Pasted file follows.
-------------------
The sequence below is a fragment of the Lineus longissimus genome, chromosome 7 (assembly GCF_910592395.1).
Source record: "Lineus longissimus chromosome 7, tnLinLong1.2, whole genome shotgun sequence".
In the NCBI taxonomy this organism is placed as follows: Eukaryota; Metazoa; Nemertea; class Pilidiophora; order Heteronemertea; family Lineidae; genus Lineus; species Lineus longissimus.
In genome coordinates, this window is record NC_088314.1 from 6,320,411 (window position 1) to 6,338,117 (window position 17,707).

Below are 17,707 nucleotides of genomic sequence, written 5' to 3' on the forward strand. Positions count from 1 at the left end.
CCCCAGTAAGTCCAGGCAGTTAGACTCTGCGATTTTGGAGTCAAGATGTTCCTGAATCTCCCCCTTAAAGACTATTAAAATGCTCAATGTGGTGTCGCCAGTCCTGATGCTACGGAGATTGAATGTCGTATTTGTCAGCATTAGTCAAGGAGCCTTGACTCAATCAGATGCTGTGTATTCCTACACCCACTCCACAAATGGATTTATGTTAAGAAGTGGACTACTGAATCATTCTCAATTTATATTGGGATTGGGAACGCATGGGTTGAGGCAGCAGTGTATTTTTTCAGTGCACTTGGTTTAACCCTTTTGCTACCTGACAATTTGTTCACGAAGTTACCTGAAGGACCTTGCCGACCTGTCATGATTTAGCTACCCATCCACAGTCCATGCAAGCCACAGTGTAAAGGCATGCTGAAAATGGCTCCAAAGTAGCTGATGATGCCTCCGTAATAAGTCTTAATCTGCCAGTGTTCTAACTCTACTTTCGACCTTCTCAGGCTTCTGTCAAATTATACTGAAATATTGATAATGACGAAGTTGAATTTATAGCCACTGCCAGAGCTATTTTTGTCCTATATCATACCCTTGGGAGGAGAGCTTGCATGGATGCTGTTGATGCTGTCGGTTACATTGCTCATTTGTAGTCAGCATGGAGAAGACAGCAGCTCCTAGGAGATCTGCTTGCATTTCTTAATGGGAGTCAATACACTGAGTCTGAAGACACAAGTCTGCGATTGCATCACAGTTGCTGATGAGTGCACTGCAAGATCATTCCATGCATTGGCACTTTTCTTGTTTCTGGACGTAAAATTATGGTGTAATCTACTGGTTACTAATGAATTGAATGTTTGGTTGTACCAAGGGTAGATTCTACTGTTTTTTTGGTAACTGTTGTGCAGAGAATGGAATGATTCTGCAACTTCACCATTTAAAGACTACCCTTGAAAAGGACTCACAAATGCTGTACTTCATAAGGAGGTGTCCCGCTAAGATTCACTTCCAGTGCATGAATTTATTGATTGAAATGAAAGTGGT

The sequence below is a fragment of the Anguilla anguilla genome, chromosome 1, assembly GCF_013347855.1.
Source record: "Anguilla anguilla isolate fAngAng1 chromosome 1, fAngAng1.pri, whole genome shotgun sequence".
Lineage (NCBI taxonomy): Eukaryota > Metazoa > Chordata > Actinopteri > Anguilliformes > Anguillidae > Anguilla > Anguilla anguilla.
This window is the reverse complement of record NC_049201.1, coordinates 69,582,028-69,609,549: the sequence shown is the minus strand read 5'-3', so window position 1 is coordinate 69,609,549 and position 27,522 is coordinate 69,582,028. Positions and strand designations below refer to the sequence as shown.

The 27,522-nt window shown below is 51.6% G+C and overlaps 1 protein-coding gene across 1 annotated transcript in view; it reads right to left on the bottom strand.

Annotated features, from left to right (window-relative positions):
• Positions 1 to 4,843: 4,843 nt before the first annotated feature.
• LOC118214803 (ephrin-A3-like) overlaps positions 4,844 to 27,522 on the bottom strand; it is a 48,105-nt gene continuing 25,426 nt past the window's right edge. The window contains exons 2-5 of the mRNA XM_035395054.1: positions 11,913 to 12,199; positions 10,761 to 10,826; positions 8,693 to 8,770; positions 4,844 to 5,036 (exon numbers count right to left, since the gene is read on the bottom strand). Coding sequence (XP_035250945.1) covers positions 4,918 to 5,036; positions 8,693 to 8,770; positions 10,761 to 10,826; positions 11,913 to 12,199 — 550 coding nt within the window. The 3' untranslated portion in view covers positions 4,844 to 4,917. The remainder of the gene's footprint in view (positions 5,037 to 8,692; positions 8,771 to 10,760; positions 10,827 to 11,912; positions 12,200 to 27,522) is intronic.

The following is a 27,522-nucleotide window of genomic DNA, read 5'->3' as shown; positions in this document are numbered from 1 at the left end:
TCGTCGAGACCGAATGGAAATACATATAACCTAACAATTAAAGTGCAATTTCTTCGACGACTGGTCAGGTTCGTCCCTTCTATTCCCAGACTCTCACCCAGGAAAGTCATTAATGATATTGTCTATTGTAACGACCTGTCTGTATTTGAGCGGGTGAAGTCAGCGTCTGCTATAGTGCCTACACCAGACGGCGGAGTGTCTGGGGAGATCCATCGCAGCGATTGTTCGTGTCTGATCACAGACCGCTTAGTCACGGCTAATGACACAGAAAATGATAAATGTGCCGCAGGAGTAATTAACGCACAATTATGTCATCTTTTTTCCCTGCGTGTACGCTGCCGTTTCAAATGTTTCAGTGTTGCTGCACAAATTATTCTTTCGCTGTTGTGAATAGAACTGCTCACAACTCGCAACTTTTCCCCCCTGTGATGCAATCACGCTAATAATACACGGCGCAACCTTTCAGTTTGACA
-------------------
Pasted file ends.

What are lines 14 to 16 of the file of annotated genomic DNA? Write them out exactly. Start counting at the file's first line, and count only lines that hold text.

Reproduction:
• LOC118214803 (ephrin-A3-like) overlaps positions 4,844 to 27,522 on the bottom strand; it is a 48,105-nt gene continuing 25,426 nt past the window's right edge. The window contains exons 2-5 of the mRNA XM_035395054.1: positions 11,913 to 12,199; positions 10,761 to 10,826; positions 8,693 to 8,770; positions 4,844 to 5,036 (exon numbers count right to left, since the gene is read on the bottom strand). Coding sequence (XP_035250945.1) covers positions 4,918 to 5,036; positions 8,693 to 8,770; positions 10,761 to 10,826; positions 11,913 to 12,199 — 550 coding nt within the window. The 3' untranslated portion in view covers positions 4,844 to 4,917. The remainder of the gene's footprint in view (positions 5,037 to 8,692; positions 8,771 to 10,760; positions 10,827 to 11,912; positions 12,200 to 27,522) is intronic.

The following is a 27,522-nucleotide window of genomic DNA, read 5'->3' as shown; positions in this document are numbered from 1 at the left end:
TCGTCGAGACCGAATGGAAATACATATAACCTAACAATTAAAGTGCAATTTCTTCGACGACTGGTCAGGTTCGTCCCTTCTATTCCCAGACTCTCACCCAGGAAAGTCATTAATGATATTGTCTATTGTAACGACCTGTCTGTATTTGAGCGGGTGAAGTCAGCGTCTGCTATAGTGCCTACACCAGACGGCGGAGTGTCTGGGGAGATCCATCGCAGCGATTGTTCGTGTCTGATCACAGACCGCTTAGTCACGGCTAATGACACAGAAAATGATAAATGTGCCGCAGGAGTAATTAACGCACAATTATGTCATCTTTTTTCCCTGCGTGTACGCTGCCGTTTCAAATGTTTCAGTGTTGCTGCACAAATTATTCTTTCGCTGTTGTGAATAGAACTGCTCACAACTCGCAACTTTTCCCCCCTGTGATGCAATCACGCTAATAATACACGGCGCAACCTTTCAGTTTGACA